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6 Eye Symptoms You Should Not Ignore

The eyes are said to be the windows to the soul, but can they also be a window to our health?

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Our eyes are the first thing others tend to see of us, and are usually the first thing we see in the mirror.

Here are some conditions that affect the eyes, and can even indicate problems in other areas of the body:

  1. Conjunctivitis – Also known as Pink Eye, it is the inflammation of the conjunctiva, the thin membrane that covers the inside of your eyelids and the whites of the eye (sclera). The conjunctiva produces mucus to keep the eye moist and protected, resulting in increased swelling and redness. Conjunctivitis can be bacterial, viral or allergy-related and is highly contagious. To prevent, avoid touching your eyes and face, and wash hands frequently.
  2. Jaundice – Often the result of liver problems, jaundice is caused by too much bilirubin, a yellow chemical in hemoglobin (the substance that carries oxygen to red blood cells). Old blood cells are filtered out by the liver and, when the liver cannot keep up, bilirubin builds up in the body, turning skin and eyes yellow. To support liver health, consider supplementing with UltraThistle®. The ultimate liver protector, UltraThistle contains the highest dosage (360 mg) of the most absorbable, most biologically active form of milk thistle, silybin phytosome.
  3. Cataracts – Usually linked to age, cataracts are a clouding of the lens of the eye and can affect vision. The lens is the clear part of the eye that focuses light and images onto the retina. When the lens is clear, the focus is as well, but when the lens becomes cloudy, the image is distorted. Cataracts can form as a result of surgery, conditions such as diabetes or from steroid use. They also develop as a result of eye injuries and have been linked to alcohol and smoking.
  4. Sty (Hordeolum) – Red, tender bumps on the eyelids caused by acute infection of the oil glands in the eyelid, Hordeolum can be quite painful. These infections are bacterial and will typically clear up on their own, but may develop into a cyst. Warm compresses can be applied at home, along with over-the-counter topical medications. If the condition persists, antibiotics or steroids may be prescribed.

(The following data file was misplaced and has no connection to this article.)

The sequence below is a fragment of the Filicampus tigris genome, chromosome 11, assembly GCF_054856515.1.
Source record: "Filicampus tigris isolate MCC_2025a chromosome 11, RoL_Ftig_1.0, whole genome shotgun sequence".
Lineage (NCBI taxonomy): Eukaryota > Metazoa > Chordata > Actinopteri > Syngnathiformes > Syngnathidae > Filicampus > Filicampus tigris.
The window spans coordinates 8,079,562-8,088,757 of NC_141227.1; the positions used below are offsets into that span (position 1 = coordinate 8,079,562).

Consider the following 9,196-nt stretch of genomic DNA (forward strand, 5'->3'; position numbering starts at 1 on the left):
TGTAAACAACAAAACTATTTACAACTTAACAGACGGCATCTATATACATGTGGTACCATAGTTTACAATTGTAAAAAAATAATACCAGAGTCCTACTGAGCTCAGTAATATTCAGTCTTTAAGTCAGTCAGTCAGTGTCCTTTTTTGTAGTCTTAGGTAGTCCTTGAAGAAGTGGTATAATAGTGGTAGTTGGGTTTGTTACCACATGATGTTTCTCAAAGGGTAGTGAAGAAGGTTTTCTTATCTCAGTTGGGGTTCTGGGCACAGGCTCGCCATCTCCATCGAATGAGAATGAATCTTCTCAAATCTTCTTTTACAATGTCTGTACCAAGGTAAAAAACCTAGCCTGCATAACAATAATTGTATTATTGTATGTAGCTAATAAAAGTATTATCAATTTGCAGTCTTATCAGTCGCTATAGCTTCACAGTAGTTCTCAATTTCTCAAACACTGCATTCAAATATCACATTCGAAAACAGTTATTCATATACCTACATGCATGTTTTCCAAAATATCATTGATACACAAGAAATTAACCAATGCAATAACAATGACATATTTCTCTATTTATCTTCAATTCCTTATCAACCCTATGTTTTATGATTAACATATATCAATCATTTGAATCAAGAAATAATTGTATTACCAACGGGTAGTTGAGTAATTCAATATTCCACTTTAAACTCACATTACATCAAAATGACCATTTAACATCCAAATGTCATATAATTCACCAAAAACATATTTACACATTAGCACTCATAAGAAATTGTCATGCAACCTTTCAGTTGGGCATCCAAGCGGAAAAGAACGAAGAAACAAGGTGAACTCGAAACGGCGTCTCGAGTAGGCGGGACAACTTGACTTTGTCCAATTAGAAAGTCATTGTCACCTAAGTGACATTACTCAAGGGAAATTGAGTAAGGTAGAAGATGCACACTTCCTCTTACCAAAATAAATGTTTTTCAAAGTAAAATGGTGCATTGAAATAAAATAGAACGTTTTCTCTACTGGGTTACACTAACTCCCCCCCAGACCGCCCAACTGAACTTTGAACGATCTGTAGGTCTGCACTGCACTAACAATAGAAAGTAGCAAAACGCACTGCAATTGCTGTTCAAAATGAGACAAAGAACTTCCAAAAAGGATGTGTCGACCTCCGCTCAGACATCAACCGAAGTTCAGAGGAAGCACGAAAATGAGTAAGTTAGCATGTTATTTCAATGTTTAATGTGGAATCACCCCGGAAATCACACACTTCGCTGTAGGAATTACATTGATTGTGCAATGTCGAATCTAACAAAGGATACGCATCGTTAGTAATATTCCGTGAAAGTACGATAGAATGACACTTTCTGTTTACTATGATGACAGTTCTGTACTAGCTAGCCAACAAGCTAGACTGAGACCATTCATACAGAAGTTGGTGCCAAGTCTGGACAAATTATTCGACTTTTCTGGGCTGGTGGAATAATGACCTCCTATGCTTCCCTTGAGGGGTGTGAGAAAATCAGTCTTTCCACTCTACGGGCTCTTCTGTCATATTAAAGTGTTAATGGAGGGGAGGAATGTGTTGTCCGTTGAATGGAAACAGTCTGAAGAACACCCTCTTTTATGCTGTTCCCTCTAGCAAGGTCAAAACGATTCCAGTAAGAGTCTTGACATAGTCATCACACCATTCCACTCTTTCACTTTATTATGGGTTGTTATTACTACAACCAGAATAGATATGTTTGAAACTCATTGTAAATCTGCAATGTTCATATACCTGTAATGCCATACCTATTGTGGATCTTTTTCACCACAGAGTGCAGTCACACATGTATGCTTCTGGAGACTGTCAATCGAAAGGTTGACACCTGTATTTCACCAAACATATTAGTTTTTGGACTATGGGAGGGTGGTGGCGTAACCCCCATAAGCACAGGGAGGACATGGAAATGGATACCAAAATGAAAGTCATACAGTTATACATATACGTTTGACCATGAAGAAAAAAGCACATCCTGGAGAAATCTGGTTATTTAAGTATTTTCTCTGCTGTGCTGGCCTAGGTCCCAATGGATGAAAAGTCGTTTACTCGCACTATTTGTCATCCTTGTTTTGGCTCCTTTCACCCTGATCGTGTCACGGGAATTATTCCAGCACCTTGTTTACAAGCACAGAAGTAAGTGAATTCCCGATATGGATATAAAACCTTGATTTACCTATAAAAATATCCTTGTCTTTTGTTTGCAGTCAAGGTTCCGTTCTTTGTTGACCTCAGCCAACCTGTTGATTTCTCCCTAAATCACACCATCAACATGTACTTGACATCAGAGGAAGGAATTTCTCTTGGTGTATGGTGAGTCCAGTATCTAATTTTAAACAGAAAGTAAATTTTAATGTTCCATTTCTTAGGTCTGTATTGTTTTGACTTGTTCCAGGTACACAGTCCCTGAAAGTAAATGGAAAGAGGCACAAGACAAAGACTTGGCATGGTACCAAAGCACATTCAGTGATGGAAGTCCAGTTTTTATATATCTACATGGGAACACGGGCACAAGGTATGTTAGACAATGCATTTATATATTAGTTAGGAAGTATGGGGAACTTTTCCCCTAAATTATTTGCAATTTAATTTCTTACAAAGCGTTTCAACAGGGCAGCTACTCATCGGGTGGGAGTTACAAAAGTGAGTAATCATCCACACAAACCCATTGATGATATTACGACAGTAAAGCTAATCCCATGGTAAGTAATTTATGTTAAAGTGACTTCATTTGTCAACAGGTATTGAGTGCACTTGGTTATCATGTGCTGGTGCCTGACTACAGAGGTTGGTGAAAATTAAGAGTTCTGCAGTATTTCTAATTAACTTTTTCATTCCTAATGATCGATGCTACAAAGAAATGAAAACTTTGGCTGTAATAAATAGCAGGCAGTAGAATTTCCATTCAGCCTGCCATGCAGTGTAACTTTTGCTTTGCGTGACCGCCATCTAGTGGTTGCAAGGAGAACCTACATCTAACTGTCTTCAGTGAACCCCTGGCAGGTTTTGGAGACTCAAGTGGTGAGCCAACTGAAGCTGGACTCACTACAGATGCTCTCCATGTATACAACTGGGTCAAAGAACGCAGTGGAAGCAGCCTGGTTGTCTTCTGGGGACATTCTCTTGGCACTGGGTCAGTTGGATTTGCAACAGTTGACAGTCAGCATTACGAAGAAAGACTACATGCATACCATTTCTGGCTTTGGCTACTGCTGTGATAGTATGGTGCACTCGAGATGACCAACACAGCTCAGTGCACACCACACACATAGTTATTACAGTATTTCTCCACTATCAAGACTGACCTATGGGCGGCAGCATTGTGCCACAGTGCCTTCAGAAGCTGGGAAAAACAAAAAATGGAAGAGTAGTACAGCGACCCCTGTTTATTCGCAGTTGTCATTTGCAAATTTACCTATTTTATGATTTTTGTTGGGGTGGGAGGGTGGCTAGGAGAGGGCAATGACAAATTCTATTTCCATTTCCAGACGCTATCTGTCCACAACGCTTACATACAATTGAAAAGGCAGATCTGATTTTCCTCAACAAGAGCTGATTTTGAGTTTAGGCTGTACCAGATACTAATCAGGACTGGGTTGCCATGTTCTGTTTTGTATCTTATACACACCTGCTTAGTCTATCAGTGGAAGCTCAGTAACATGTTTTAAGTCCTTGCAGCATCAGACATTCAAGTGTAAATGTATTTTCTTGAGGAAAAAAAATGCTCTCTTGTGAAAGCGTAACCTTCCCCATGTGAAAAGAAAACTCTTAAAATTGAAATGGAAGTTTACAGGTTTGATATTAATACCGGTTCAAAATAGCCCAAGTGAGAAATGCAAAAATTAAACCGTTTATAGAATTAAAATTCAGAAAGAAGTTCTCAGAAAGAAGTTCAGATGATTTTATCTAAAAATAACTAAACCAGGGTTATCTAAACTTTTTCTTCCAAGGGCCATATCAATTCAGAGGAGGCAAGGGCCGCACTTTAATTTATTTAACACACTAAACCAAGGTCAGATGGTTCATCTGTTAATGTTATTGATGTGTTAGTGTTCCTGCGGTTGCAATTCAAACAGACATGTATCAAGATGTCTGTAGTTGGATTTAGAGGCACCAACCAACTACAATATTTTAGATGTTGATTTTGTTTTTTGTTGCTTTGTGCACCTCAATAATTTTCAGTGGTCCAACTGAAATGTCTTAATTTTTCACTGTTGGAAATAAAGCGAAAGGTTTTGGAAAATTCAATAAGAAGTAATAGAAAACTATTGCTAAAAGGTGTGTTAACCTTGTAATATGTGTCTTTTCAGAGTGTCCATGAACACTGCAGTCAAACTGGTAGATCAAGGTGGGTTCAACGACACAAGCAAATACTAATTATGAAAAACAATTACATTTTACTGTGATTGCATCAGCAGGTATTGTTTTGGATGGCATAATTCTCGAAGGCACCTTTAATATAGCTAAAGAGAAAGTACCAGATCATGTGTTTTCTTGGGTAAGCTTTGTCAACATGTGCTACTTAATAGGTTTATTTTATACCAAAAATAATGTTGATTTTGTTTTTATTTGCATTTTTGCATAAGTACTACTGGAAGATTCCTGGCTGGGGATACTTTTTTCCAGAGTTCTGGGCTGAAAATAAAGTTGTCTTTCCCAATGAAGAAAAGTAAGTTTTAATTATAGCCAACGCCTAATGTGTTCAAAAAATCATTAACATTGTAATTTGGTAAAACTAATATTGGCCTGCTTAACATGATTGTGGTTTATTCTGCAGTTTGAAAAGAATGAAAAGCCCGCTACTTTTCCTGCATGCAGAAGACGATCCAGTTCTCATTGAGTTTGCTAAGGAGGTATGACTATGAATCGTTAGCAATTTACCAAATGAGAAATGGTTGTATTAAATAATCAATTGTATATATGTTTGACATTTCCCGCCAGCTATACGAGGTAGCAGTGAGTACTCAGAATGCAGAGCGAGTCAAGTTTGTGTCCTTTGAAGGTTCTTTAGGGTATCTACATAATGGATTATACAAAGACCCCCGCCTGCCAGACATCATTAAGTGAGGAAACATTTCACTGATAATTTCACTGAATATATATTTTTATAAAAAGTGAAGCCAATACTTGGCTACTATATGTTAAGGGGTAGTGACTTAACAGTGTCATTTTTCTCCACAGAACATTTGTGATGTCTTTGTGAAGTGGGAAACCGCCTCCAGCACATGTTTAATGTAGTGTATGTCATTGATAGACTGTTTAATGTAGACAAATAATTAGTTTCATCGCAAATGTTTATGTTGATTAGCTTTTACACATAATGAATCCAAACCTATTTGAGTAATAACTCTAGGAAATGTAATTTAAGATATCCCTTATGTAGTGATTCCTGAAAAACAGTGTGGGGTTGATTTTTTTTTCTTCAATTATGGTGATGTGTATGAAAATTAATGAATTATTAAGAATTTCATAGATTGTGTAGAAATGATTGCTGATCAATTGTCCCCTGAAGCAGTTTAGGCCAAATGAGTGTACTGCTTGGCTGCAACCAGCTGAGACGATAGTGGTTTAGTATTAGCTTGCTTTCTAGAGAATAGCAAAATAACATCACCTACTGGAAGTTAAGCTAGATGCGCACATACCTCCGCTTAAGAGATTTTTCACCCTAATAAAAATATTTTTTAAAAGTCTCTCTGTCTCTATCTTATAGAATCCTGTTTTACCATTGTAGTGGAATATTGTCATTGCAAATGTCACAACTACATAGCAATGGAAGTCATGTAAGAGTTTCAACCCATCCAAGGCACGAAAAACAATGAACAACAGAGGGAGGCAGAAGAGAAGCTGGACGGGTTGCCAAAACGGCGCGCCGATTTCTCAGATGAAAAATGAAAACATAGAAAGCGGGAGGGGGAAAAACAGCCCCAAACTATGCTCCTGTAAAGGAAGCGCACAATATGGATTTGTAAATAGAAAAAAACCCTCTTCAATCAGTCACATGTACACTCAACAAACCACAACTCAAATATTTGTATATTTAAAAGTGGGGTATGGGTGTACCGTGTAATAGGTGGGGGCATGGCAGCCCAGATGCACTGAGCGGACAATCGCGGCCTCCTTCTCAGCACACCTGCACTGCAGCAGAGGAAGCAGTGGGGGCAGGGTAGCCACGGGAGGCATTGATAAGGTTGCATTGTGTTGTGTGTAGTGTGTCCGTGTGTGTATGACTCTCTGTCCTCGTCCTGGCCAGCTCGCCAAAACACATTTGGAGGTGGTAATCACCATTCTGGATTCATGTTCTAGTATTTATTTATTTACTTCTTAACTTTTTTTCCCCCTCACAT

5. Bulging Eyes – In normal eyes, there is no visible white between the top of the iris (colored part) and the upper lid. When eyes, especially one eye, protrudes out from the face it is a very serious sign that something is wrong. Typically the sign of hyperthyroidism or Grave’s disease, bulging eyes can also be the sign of glaucoma, leukemia, neuroblastoma or orbital cellulitis. This condition must be evaluated by a physician to determine if further medical care is necessary.
  6. Red or Brown Spots – Spots in the eyes can be a sign of skin cancer. Carcinomas typically appear as red or pink spots or bumps and tend to bleed, crust and scale over. In melanomas, the pigmented areas are usually raised or flat and brown or black. Spots that appear in the eyes should be evaluated by a physician to determine if they are malignant.

These are some serious conditions displayed in your eyes, several of which have implications for other aspects of your health. These eye symptoms should be taken seriously, treated and evaluated by a physician when necessary.

Editor’s Note: Support and protect your eyes and vision with superior nutrients found in Vision Protector.

Boyd, K. (2015). Conjunctivitis: What is pink eye? American Academy of Ophthalmology. Retrieved on 2/10/16 from http://www.aao.org/eye-health/tips-prevention/pink-eye-conjunctivitis.

NEI Staff. (2016).   National Institute of Health: National Eye Institute. Retrieved on 2/10/16 from https://nei.nih.gov/health/cataract/cataract_facts.

NIH Staff. (2016). Jaundice. U.S. National Library of Medicine: Medline Plus. Retrieved on 2/10/16 from https://www.nlm.nih.gov/medlineplus/jaundice.html.

White, G. (2016). Eye Problems: Symptoms from A to Z. All About Vision. Retrieved on 2/10/16 from http://www.allaboutvision.com/conditions/eye-problems.htm.

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